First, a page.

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Preparing for Winter: Weatherproofing Your Windows


If thinking about the cost to heat your home this winter has you knitting wool mittens and piling on another layer of blankets, you’re not alone. But did you know that a large majority of that hefty bill comes as a result of poor energy efficiency? If you have older windows it’s likely that air is slipping through the cracks leaving you cold and broke. So, before winter really sets in you may want to consider replacing those old windows to ensure the most efficient heating of your home.

The following is an excerpt from The Greened House Effect by Jeff Wilson. It has been adapted for the web.

Unfortunately, shopping for windows can be frustrating. The maze of technical specifications and marketing ploys can make your head spin, but if you start by thinking seriously about what the most desirable window would accomplish you’ll be on your way to making a sound decision.

New construction vs. replacement windows. One major decision is whether to install new construction windows or replacement windows. New construction windows require removal of the old window, frame and all, before installation. The upside of this is that it allows the installer to properly air seal and insulate between the new window frame and the rough opening of the home’s original structure. A new construction window also affords the opportunity to add flashing materials to discourage water intrusion. Replacement windows require removal of the sashes only; the windows are then installed within the existing window frames. The new glass of the replacement window will improve the thermal properties of the glass itself, but any air leaks between the old frame and the home’s structure will still be present. Thus, new construction windows will provide better energy efficiency because they can be properly integrated into the building envelope by sealing and insulating between the edges of the window frame assembly and the framing of the house.

U-value. First, you want windows and doors that keep the heat in or out, depending on the season, so you want good thermal performance. This is typically expressed in doors as an R-value, just like in wall or roof insulation. With windows, it’s expressed as a Uvalue. Why? Because that way it’s more confusing for homeowners, and window salesmen can pull the wool over their eyes more easily. What does that “U” stand for? While the “R” in “R-value” stands for “resistance,” the “U” is simply a symbol that stands for overall heat transfer. Simply put, U-value is the inverse of R-value (U=1/R).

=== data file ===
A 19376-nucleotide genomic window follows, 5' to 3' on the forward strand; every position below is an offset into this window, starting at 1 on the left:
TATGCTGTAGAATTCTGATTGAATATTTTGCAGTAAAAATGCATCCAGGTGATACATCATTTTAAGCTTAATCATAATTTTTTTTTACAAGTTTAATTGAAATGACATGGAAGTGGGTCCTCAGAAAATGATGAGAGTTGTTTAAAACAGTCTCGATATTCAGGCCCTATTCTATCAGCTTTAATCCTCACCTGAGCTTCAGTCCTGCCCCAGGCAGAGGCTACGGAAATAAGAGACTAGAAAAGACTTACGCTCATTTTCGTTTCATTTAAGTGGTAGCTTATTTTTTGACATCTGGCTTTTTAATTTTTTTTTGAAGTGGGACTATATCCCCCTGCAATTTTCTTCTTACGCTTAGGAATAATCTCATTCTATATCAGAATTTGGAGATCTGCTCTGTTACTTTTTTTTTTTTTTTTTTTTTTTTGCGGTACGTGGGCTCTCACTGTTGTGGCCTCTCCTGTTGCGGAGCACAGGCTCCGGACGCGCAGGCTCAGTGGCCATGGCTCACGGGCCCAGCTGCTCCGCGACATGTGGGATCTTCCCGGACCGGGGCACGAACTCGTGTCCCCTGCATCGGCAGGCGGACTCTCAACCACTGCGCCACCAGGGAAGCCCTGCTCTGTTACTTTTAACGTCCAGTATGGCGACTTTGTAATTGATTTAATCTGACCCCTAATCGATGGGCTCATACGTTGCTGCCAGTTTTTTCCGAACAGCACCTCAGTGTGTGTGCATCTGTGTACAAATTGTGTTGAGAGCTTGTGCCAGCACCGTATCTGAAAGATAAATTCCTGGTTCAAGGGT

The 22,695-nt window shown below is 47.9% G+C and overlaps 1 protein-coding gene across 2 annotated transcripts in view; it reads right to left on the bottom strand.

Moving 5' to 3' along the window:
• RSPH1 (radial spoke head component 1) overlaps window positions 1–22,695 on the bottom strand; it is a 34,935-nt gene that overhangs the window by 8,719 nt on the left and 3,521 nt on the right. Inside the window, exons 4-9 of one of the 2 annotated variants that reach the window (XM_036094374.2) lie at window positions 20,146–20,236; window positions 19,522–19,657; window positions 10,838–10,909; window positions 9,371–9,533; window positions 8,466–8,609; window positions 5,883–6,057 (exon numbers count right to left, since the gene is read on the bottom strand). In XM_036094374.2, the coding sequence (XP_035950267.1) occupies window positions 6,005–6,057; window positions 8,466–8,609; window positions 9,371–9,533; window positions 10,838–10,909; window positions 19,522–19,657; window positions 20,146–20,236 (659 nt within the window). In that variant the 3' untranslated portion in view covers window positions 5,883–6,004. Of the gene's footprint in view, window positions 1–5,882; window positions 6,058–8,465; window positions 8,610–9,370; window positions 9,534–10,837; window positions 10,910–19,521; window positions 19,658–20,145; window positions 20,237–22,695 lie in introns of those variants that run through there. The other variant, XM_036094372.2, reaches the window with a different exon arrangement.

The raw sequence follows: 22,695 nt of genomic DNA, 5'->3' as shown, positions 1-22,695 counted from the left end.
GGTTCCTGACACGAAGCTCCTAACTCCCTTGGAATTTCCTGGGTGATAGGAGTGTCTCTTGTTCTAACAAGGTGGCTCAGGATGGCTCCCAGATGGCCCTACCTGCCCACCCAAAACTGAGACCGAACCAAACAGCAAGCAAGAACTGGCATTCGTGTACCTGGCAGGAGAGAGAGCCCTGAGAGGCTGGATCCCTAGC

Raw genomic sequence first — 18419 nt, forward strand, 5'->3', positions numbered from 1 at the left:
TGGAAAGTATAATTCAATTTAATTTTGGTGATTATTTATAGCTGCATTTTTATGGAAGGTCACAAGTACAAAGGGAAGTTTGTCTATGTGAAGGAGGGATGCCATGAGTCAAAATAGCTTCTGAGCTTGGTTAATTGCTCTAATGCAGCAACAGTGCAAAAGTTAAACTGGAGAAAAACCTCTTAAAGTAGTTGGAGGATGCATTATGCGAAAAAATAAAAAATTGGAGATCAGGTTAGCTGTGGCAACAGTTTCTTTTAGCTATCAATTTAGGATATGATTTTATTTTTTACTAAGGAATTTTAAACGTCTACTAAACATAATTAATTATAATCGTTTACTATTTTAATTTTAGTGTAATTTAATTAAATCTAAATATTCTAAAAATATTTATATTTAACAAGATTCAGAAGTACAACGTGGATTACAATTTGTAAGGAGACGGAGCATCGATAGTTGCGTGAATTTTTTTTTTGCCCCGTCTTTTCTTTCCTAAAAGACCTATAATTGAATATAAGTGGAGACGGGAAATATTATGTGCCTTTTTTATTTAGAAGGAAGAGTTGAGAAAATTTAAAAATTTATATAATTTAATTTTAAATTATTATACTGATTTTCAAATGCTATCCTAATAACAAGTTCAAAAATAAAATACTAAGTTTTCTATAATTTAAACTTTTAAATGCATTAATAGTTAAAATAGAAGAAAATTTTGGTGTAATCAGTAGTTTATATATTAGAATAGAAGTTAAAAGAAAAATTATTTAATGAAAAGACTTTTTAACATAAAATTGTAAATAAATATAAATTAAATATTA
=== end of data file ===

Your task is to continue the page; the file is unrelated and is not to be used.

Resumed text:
super spacers in triple pane window

The “Super Spacers” in Pro Via triple pane windows are made of low-thermal bridging foam, not metal. illustration courtesy of pro via.

That means, whereas high R-value is important in wall insulation, low U-values are important in windows. Lower U-values are achieved in windows by using multiple panes of glass with empty spaces between them. That space is usually filled with argon or krypton gas. Double pane, gas-filled windows are common, but triple pane windows are also available, boosting thermal performance. Triple pane windows can cost 20 to 25 percent more than similar double pane windows, so making sure that you’ll benefit from choosing triple pane windows is important before you break the bank over them. If you live in a very cold climate and have a home with lots of windows, triple pane, gas-filled windows can help save you significant amounts of energy (and, triple pane windows are more comfortable to sit next to on a cold winter night than double pane windows—which may be a benefit worth paying for). Even the type of gas— argon or krypton, typically—will have an effect on thermal performance. Make sure to get a second (or third) opinion before buying triple pane windows, and be sure to get those opinions from someone who is not trying to sell them to you. This is a great question for your trained home energy auditor, who has the tools necessary to help quantify the savings of one type of window over another.

Window frame considerations. The way in which glass panes are mounted in a window frame is important, too. Traditionally, metal spacers are inserted between the panes of glass. Metal is an excellent thermal conductor, so heat is easily wicked through the edge of the interior solid glass pane, through the metal spacer, into the exterior solid glass pane, and to the outdoors. In the wintertime, this leads to a “cold edge” on the glass pane that often causes warm, humid interior air to condense near the edges of the window panes. This condensation often results in water beading up and running down the panes onto the frame. If the window frame is made of wood, it can become damp, which can lead to expansion. When the wood dries again, it contracts. Over time, this can lead to cracking of the wood and/or mold and mildew growth. In extreme conditions, the wood eventually rots and fails altogether. This “cold edge” problem led to the development of foam and butyl spacers that inhibit the conduction of heat between the panes. Called “warm edge” technology, it helps to avoid condensation and heat transfer through the spacer, extending the life of the window and making it even more energy efficient than a comparable window with metal spacers.